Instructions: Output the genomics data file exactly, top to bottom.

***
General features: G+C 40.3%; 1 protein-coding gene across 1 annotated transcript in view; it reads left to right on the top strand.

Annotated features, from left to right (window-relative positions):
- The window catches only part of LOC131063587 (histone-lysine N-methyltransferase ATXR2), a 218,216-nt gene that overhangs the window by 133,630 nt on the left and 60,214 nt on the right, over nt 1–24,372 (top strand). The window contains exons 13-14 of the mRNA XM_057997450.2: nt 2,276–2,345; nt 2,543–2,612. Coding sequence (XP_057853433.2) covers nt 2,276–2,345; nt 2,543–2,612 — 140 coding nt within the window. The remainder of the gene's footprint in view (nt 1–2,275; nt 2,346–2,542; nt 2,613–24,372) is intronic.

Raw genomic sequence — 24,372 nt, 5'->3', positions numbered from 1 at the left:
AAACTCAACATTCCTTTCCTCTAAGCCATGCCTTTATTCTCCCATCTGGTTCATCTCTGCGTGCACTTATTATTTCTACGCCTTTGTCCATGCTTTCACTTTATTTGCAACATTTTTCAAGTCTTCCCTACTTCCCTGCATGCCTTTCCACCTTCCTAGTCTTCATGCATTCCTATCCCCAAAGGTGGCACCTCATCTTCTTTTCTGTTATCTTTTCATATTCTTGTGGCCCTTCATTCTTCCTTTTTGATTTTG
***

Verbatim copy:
General features: G+C 40.3%; 1 protein-coding gene across 1 annotated transcript in view; it reads left to right on the top strand.

Annotated features, from left to right (window-relative positions):
- The window catches only part of LOC131063587 (histone-lysine N-methyltransferase ATXR2), a 218,216-nt gene that overhangs the window by 133,630 nt on the left and 60,214 nt on the right, over nt 1–24,372 (top strand). The window contains exons 13-14 of the mRNA XM_057997450.2: nt 2,276–2,345; nt 2,543–2,612. Coding sequence (XP_057853433.2) covers nt 2,276–2,345; nt 2,543–2,612 — 140 coding nt within the window. The remainder of the gene's footprint in view (nt 1–2,275; nt 2,346–2,542; nt 2,613–24,372) is intronic.

Raw genomic sequence — 24,372 nt, 5'->3', positions numbered from 1 at the left:
AAACTCAACATTCCTTTCCTCTAAGCCATGCCTTTATTCTCCCATCTGGTTCATCTCTGCGTGCACTTATTATTTCTACGCCTTTGTCCATGCTTTCACTTTATTTGCAACATTTTTCAAGTCTTCCCTACTTCCCTGCATGCCTTTCCACCTTCCTAGTCTTCATGCATTCCTATCCCCAAAGGTGGCACCTCATCTTCTTTTCTGTTATCTTTTCATATTCTTGTGGCCCTTCATTCTTCCTTTTTGATTTTG